Animal lover files case vs Marikina gov’t
Calling the ordinances “unconstitutional” and “violative” of “a settled principle,” a resident of Marikina City has gone to court to stop the city government from prohibiting those living in resettlement areas from owning pets.
Alma Manzano, who lives in a resettlement area at Barangay (village) Fortune, asked the Marikina Regional Trial Court on Friday to nullify certain provisions in several city ordinances. These were Section 2 of Ordinance 13, Series of 1997; Sections 14 and 37 of Ordinance 67, Series of 2003; Sections 34 and 52 of Ordinance 62, Series of 2007; and Section 146 of Ordinance 188, Series of 2008.
The ordinances were approved by the city council on separate occasions from 1997 to 2008. The provisions cited prohibit pet ownership in declared resettlement areas in Marikina for the promotion of public health and safety. Sanctions for violators include citation tickets, fines ranging from P500 to P5,000 and imprisonment of up to a year.
Apart from asking for an injunction, Manzano, who was charged in 2012 for violating Section 34 of Ordinance 62 after authorities found a dog in her house, asked the court to prevent the local government from implementing the ordinances in question while her petition is being heard.
The petitioner, who had to pay a fine and remove the dog from her house for the charges against her to be dropped, was assisted by Anna Cabrera—Philippine Animal Welfare Society executive director—in filing the 20-page complaint in the Office of the Clerk of Court. The legal document, on the other hand, was prepared by the University of the Philippines’ Office of Legal Aid.
In seeking an injunction, Manzano said the prohibition of pet ownership put forward by the assailed provisions “violates the settled principle” that local governments can regulate only “acts which are not prohibited by national law.”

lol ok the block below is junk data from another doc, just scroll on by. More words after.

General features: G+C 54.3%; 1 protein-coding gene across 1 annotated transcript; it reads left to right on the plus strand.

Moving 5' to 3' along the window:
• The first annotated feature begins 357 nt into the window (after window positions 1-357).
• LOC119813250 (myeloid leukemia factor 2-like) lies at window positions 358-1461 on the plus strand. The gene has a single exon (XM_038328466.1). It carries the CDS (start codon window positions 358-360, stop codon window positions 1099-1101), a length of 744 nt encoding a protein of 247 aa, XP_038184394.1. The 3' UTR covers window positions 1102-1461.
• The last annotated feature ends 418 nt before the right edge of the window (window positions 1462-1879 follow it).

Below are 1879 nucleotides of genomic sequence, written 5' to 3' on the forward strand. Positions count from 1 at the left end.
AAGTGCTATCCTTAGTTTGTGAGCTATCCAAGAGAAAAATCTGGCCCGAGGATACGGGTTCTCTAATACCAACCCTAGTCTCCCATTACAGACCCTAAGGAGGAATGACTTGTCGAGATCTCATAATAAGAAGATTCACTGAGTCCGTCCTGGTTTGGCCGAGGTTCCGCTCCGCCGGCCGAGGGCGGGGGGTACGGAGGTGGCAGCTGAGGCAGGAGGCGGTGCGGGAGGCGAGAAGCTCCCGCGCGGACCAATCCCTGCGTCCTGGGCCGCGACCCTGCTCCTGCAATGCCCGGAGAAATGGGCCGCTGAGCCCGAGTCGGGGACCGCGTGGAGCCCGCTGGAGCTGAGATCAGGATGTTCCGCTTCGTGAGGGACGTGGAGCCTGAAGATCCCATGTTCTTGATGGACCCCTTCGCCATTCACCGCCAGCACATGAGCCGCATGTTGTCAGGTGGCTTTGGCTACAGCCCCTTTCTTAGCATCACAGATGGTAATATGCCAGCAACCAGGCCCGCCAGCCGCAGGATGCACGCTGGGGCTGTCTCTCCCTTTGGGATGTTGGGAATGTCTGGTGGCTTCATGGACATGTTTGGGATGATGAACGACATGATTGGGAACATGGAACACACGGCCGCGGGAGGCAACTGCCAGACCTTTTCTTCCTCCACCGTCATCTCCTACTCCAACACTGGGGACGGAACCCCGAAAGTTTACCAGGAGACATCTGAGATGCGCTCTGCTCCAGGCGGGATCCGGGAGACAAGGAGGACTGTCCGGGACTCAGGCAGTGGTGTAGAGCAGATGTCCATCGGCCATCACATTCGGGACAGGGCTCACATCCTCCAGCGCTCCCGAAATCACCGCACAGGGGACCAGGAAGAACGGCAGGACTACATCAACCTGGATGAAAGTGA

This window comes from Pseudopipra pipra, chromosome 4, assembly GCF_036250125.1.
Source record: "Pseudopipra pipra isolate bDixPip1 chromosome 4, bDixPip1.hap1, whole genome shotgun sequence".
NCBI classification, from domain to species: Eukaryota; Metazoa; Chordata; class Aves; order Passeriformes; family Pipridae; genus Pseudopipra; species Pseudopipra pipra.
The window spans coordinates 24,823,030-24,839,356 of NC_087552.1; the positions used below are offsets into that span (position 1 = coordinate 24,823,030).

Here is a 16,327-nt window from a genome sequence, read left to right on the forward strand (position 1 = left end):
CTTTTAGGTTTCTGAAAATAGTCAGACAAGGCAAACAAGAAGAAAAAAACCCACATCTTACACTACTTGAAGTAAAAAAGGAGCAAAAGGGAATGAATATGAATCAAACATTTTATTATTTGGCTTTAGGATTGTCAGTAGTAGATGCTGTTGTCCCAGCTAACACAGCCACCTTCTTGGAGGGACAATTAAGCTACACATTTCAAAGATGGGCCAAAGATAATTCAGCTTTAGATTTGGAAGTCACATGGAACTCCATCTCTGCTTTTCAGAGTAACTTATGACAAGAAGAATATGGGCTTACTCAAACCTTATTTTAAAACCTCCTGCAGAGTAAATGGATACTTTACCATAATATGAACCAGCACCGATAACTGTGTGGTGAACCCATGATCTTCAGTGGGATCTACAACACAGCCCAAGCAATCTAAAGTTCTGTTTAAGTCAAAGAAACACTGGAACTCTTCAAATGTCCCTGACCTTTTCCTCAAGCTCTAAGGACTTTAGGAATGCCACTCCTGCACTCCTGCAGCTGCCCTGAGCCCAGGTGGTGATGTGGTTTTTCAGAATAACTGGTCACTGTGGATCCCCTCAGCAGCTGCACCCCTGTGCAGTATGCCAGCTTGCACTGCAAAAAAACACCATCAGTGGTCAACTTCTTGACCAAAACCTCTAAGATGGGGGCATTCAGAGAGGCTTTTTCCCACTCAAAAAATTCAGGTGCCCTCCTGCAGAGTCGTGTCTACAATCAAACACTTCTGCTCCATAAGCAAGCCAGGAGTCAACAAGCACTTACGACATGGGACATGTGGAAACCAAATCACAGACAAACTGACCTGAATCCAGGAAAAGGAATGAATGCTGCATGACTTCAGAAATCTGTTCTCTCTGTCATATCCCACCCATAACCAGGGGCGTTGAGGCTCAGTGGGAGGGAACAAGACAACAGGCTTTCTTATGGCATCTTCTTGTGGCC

She cited the Anti-Rabies Act of 2007, or Republic Act No. 9482, which seeks to prevent the spread of rabies in communities “through regulatory measures”; RA 8223 which, among others, merely “regulate(s) the keeping of animals in homes…”; and the Animal Welfare Act of 1998 which calls for the regulation, not the prohibition, of “the establishment and operations of all facilities utilized for breeding, maintaining, keeping, treating or training of all animals … as household pets.”
“The lack of such prohibition on a national level implies that… ownership of companion animals such as dogs is a right and thus may only be regulated, not prohibited outright,” she pointed out.
According to Manzano, the assailed provisions also “violate the equal protection clause” enshrined in the Constitution as they are “discriminatory,” singling out residents in resettlement areas.
She said the city government “has also failed to show how banning dog ownership in resettlement areas is germane to the purpose of promoting public health and safety.”
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